Hurry up and wait. After filling out and returning a multitude of paperwork by the required deadlines, rice farmers included in the CRC Plus class action lawsuit are still anxiously awaiting their shares of the settlement money.
That wait isn't likely to end soon. More than two years after the suit was filed, and 16 months after a settlement was agreed to in the case, attorneys for the plaintiff say checks will be mailed to farmers later, rather than sooner.
Earlier reports from both the plaintiffs' attorneys and the CRC Plus litigation claims administration center had farmers receiving their share of the settlement money by Sept. 15, 2001.
Cindy Green, an attorney with the New Orleans firm representing the plaintiff said, “We're not really sure when farmers included in the class action will receive their share of the settlement money. We really don't have any kind of time frame now.”
What has happened, according to Green, is that the court official handling the settlement distribution has disqualified some farmers from the class action lawsuit.
In most of the cases, farmers were taken out of the class action because the information on their claim forms was either incomplete or incorrect. The vast majority of those disqualified failed to accurately complete the requested production information, Green said.
“In early October we sent letters out to all of those farmers who the special master for the court disallowed,” Green said. “We are currently fielding questions from the affected producers, and we're going back through any discrepancies in an attempt to get all eligible producers qualified for the settlement.”
Officials at the CRC Plus Claims Administration Claims Center in Excelsior, Minn., said they are currently in the process of compiling the class list. “All of the letters have gone out notifying those class members who are not eligible for the settlement. The checks to all eligible class members should be distributed sometime within the month,” an official handling the case said.
According to the claims center, those rice producers who have not received a disqualification letter and have returned all necessary paperwork by the set deadline remain eligible for their shares of the settlement money.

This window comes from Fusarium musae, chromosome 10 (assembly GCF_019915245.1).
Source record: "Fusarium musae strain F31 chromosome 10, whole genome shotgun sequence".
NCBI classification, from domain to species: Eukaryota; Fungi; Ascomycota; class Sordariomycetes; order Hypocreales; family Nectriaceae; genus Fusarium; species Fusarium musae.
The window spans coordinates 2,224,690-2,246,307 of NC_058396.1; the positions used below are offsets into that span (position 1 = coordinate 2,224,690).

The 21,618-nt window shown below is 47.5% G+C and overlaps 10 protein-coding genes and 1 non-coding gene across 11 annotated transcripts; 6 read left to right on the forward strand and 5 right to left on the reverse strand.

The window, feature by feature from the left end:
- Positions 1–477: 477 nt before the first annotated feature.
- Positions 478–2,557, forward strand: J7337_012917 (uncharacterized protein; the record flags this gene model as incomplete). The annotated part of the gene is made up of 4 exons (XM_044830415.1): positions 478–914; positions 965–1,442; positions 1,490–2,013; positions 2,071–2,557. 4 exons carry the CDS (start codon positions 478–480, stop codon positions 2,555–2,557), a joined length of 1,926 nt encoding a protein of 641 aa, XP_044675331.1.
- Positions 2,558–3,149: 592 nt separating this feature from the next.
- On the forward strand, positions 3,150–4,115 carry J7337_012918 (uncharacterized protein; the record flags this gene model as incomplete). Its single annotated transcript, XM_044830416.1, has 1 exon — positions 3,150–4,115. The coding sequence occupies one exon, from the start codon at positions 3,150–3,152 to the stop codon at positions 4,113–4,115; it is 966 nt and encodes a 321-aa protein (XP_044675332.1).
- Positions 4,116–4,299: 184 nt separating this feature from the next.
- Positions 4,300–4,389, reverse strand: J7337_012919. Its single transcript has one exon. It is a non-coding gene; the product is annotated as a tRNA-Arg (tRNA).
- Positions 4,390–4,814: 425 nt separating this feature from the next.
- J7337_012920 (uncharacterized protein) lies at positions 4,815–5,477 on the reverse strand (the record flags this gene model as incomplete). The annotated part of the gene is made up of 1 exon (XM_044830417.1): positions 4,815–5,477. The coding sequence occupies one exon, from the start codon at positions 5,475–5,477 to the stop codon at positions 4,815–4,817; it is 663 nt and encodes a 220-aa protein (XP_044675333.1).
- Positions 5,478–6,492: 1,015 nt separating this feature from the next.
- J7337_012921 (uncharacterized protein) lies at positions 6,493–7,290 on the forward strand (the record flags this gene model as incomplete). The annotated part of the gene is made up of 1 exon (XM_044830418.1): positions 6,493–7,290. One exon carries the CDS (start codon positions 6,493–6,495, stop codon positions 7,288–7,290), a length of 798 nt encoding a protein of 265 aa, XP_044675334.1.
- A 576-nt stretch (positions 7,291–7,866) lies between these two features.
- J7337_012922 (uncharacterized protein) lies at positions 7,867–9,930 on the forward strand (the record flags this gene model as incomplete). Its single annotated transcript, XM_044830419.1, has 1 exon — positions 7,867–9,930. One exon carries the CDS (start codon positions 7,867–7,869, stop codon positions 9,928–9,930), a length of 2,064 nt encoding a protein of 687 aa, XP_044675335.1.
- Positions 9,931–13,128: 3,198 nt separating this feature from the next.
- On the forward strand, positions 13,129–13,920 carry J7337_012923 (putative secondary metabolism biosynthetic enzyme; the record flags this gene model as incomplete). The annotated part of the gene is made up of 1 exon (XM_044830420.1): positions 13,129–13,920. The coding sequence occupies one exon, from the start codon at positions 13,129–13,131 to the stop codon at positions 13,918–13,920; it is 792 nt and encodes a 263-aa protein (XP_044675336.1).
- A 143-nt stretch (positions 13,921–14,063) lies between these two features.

For most of those rice producers, the last communication they received was an Aug. 3 letter from the U.S. District Court in Little Rock, Ark., asking for their tax identification numbers. The identification numbers were to be returned to the court office by Aug. 31 in order to be eligible for settlement funds.
The settlement is the result of a lawsuit filed by Arkansas farmer Jimmy Wallace on the behalf of rice farmers against American Agrisurance (Am Ag), and three other related insurance companies. The lawsuit alleges breach of contract, fraud and violation of the Arkansas Deceptive Trade Practices Act by the crop insurance company.
Wallace was one of the rice producers who applied for the supplemental 3 cents-per-pound crop revenue insurance coverage offered by Am Ag in 1999. Shortly after Wallace and hundreds of other of Delta rice growers signed up for the insurance product, Am Ag abruptly announced March 1, 1999, that it was canceling its previous offer to farmers.
Coming to the realization that the CRC Plus policies the company had sold were threatening the company's bottom line, Am Ag CEO Rick Gibson told customers that the company was cutting CRC Plus coverage for rice from 3 cents to 1.5 cents per pound.
The class action lawsuit settlement includes any and all farmers in the nation who applied for CRC Plus coverage on rice for 3 cents. Anyone that applied for 3 cents per pound crop revenue coverage and didn't receive it is included.
To be eligible to receive a share in the settlement, farmers who applied for the insurance coverage had to submit a class member claim form by June 14, 2000, and a tax identification number by Aug. 31, 2001.
There is some speculation that the pool of farmers sharing in the $3.7 million proposed legal settlement announced in June 2000 will be smaller than was earlier projected.
An estimated 6,000 rice producers applied for the supplemental 3 cents-per-pound crop revenue insurance coverage offered by AmAg. However, an unnamed source said that of the more than 6,000 letters that went out to growers eligible to be included in the class action, only about 2,600 responses were returned.
Included in the proposed settlement of $3.7 million plus interest is the payment of one-third of the total in attorneys' fees and an “incentive award” to those who have served as class representatives in the litigation.